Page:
little sarah Big World

Tag: peace

A Little (More) Walt for Your Wednesday

 

(from Whitman’s “Song of Myself”)

Leaves of Black and White Grass

 

Quiet mornings spent reading are what I need right now. Maybe some tea, and a good hug. The world around me is full of possibilities, and beauty, and I am trying to take it all in, to bloom where I’m planted, no matter how many times I uproot myself.

not dew, but rain

And in some ways, things are looking up. But in other ways, it’s not so clear. Working with special needs kids is something I never thought I’d do, or be good at, but here I am, and the kids love me, and already they’ve made such an impression on me.

But there are other things to take into consideration, other jobs, and writing, and relationships, and it can (and does) all feel a bit overwhelming at times.

Sometimes more than a bit. Sometimes it seems like an insurmountable problem.

But, in the end, I know that I must figure it out for myself. And that I can. (I think).

Climb that hill, one step at a time

snapping photos on my phone like an iPro

 

Home Stay

~OR~

I Could Not Have Danced All Night

As I mentioned, I was sick and bummed out on Amantani, during our home-stay. But it wasn’t all a bust, Friends! It was also very peaceful and relaxing at times.

Moreover, it was really cool to get to meet this family that I wouldn’t otherwise have met–Catalina and her 4-year-old son, Anderson (her older daughter and husband were away on errands for the weekend)–stay in their home and eat meals with them.

That was a once-in-a-lifetime experience, and for that I’m grateful to have braved extreme exhaustion, lung tremors, and cultural commodification.

Oh, and did I mention…the food?!

This was honestly the best I ate the entire time in South America. Lunch was a brothy quinoa soup (with quinoa they’d grown in their own yard–I’d never seen that!) followed by roasted corn and root vegetables (including a variety of potato that was sweet yet hard, like a carrot) with fried goat cheese. We washed it all down with fresh lemon-balm tea made with whole, recently harvested herbs.

It was just what the doctor ordered. Dinner was a similar soup, followed by starch-on-starch crime–pasta and potatoes with a side of white rice. Still, though, it was home-cooked meal, and very satisfying.

I spent most of the time trying to get to know our hosts, though Anderson was shy and Catalina was having none of it. She seemed very used to having guests in her home (she’s been doing it nearly 10 years) but kept interaction to a minimum. I wanted to know, more than anything, how she felt about this experience, as to me it was such a unique clash of cultures.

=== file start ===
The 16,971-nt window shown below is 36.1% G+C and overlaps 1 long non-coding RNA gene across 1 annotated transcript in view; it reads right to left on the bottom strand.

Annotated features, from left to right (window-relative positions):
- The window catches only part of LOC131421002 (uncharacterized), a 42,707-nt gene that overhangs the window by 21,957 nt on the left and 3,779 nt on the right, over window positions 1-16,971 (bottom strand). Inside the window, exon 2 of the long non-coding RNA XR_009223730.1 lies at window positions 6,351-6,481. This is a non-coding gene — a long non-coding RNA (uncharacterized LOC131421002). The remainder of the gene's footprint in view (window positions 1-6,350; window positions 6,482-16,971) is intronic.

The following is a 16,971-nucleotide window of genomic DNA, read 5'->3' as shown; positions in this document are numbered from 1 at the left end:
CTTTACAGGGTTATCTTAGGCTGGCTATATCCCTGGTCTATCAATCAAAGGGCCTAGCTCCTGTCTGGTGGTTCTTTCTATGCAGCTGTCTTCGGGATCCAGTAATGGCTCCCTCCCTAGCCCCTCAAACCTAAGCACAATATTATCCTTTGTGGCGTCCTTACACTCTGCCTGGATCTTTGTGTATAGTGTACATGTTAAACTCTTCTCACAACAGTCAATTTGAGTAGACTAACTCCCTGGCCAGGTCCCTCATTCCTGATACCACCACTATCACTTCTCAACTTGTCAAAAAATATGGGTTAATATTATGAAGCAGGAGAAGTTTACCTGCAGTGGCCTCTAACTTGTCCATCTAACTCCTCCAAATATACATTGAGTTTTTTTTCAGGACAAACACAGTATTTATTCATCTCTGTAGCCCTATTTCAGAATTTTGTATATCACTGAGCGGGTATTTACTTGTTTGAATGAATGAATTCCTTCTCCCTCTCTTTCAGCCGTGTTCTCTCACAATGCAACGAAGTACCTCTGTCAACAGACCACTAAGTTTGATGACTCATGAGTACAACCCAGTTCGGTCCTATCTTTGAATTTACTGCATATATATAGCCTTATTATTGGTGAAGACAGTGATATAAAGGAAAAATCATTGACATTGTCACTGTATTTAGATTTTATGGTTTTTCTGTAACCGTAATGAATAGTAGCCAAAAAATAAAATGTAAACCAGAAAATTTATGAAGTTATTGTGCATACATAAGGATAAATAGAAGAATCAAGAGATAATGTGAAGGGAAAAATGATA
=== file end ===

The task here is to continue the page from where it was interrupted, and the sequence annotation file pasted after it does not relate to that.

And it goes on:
But to Catalina (as I finally managed to ascertain), it’s just an easy second job, which means that she doesn’t have to work outside of the home. They host two guests, once a week, and the ends meet. Simple as that.

Then the rest of the time she can knit, talk with friends or family, and farm.

And I suppose she likes it like that? I don’t know. I spent less than 24 hours with her, and I’m reluctant to generalize (though I’m sure I already have). I guess what I mean to say is that I hope she’s happy with the arrangement. And I think it will be interesting to see the impact the constant influx of foreigners has on Anderson. For now, he seems pleased. And shy.

Real Life Stumble Upon

So when I said in my last post that we explored a peace garden, I left out the part about it being completely unplanned and unintentional. More like we fell into it, like Alice falling down the rabbit hole. One minute we were riding along the Jordan River Parkway, asking each other “What’s that to the left? A mini-golf place?” And then we found ourselves here:

…at the International Peace Gardens, Salt Lake City. Who knew? Lots of people apparently, and it’s even connected to a park that I’ve visited before, but we had no idea. What a treat, Friends! And now I will share it with you.

 

 

 

 

Each garden represents a country, and most of them were donated by their home countries, or by US foundations that represented foreign countries. Honestly, some of the countries’ gardens looked an awful lot like holes on a mini-golf course. But it was neat to see how each country had chosen to represent themselves, and peace. We liked the east asian gardens the best, but the experience of walking through the entire park was surreal and pleasant.

I want to say that you should check it out sometime, but maybe that wouldn’t be as cool as just coming across something so calm and magical and cheesy. So I will say that you should keep yourself open to exploring what’s around the corner, or down that path. Let what’s out there come to you. Go now, in peace.